“Busy” is how Torrey Maynard Johnson describes the explosion of interest in youth evangelism stemming from the runaway success of Youth for Christ evangelistic rallies in Chicago in 1944. In a 1984 oral history interview with Archives staff, Johnson recalls the rapid emergence of Youth for Christ during World War II, a movement that innovated evangelism practices—specifically targeting young people—launched the career of a young Billy Graham, and became an international phenomenon still ministering to young adults today.
This November, the Wheaton College Billy Graham Center Archives celebrates seventy-five years of Youth for Christ, and explores the origins and early rallies of Youth for Christ in Chicago prior to its formal establishment in November 1944.
Biographers of Billy Graham and scholars of American evangelicalism have long been interested in Graham’s involvement in U.S. politics, particularly his relationship with every U.S. president dating back to Harry S. Truman. While whole books have been dedicated to examining these connections, Graham’s earliest foray into presidential politics has, to date, escaped notice. This July, the Archives highlights Billy Graham’s brief, but fascinating, correspondence with presidential candidate Thomas Dewey during his 1944 election campaign against incumbent Franklin D. Roosevelt.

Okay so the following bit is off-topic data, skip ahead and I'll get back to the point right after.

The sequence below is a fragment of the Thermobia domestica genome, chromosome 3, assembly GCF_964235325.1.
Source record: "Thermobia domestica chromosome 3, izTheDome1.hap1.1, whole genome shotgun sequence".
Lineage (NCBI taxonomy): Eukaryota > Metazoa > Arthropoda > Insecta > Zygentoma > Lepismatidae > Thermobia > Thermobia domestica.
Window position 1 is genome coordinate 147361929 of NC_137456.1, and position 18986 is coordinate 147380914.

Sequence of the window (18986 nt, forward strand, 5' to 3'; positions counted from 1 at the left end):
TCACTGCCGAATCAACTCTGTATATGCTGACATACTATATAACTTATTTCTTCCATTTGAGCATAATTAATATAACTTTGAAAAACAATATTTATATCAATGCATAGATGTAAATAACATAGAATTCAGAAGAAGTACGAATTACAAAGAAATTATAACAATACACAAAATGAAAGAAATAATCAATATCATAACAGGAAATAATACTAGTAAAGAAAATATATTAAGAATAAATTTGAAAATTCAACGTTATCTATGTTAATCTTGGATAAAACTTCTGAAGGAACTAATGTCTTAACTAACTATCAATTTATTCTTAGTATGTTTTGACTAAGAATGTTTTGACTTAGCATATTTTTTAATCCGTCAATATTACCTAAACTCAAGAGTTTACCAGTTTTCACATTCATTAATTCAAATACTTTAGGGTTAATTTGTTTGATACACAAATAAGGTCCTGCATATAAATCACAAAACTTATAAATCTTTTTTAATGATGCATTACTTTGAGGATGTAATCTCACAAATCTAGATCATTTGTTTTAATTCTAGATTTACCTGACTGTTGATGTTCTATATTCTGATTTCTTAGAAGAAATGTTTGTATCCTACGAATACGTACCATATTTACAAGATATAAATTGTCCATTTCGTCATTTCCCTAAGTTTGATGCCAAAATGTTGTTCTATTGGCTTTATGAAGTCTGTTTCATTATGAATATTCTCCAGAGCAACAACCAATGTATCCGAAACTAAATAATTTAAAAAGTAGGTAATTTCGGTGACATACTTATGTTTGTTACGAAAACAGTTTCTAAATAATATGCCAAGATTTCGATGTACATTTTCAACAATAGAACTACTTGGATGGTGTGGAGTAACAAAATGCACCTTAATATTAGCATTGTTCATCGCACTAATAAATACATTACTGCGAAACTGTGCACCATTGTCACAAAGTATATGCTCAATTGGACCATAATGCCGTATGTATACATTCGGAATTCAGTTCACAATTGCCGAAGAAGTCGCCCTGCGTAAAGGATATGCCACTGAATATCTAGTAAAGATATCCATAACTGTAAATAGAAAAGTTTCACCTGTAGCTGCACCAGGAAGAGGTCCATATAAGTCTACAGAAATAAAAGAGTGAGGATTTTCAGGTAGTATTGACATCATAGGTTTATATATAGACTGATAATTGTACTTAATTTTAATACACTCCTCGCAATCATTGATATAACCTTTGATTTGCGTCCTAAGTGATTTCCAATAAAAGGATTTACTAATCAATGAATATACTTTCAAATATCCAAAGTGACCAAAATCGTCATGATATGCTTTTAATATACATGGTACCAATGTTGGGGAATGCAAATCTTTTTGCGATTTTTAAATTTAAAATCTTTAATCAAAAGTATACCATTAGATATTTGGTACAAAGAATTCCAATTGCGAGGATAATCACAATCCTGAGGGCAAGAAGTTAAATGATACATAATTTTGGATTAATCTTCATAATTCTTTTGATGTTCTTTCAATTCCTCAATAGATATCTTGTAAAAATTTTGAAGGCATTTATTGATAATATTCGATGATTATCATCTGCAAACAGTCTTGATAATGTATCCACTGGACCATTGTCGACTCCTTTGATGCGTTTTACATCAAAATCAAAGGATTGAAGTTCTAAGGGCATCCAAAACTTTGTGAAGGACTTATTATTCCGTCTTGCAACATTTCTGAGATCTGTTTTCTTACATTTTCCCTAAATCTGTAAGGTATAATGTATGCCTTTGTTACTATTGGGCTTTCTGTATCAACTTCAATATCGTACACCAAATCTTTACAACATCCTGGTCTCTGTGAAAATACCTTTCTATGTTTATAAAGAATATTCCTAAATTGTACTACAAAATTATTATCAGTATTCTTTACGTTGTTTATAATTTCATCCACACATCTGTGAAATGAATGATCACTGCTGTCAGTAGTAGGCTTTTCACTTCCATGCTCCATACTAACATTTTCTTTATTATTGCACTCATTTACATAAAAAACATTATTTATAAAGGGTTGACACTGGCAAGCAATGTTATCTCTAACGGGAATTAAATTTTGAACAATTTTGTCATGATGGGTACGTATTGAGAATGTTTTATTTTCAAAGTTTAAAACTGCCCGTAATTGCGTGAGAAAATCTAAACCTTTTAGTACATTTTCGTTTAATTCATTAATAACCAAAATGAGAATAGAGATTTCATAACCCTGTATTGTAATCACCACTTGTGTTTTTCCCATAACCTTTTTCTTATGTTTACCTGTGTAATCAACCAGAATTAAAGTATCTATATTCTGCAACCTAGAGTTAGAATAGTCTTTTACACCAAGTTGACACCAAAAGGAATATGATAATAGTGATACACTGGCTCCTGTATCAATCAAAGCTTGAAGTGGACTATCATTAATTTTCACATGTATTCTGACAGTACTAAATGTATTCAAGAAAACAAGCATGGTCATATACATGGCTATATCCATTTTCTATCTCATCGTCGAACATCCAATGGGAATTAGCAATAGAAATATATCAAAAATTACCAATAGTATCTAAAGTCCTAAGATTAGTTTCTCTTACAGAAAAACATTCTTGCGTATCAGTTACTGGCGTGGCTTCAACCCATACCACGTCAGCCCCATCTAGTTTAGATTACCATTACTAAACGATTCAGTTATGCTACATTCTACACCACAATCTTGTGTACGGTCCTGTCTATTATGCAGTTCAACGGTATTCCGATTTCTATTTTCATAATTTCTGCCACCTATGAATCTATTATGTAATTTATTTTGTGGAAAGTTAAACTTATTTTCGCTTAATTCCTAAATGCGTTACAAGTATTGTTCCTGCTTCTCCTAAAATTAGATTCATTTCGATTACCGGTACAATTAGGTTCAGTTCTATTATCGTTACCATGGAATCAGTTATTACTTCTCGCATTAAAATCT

In August of 1944, the twenty-four year old Billy Graham was serving in his first and only pastorate, a small congregation in the Chicago suburbs. After graduating from Wheaton College the year before, Graham and his new wife Ruth accepted a call to Western Springs Baptist Church, where they ministered for the next two years. During his pastorate, Graham became increasingly involved with Youth for Christ, touring the upper Midwest and eventually coast to coast, preaching at youth rallies with Torrey Johnson and other rising YFC evangelists.
A rare image of Billy Graham as a young pastor, speaking at Western Springs Baptist Church in 1944.
Archival materials find their way to the Wheaton College Billy Graham Center Archives in a myriad different ways. Some materials arrive en masse, in shipping pallets or moving trucks. Other materials wander through the Archives’ doors an item or two at a time. While most collections consist of preplanned donations, other items find their way to the Archives’ vault by way of serendipity—a chance discovery in a grandparent’s attic or secondhand bookseller.
In much the same way, this first edition copy of Billy Graham’s Peace with God traveled a circuitous road to the Wheaton College Billy Graham Center Archives. Discovered in a yard sale by a casual browser, the book’s fly leaf revealed a startling previous owner: Ruth Bell Graham.
Not only did the slim, dark green first edition belong to Ruth Graham, its pages are riddled with her annotations. The unsuspecting yard sale browser quickly realized the unique value of the book and donated it to the Archives in 1997, where it is now housed in Collection 15: Papers of Billy Graham.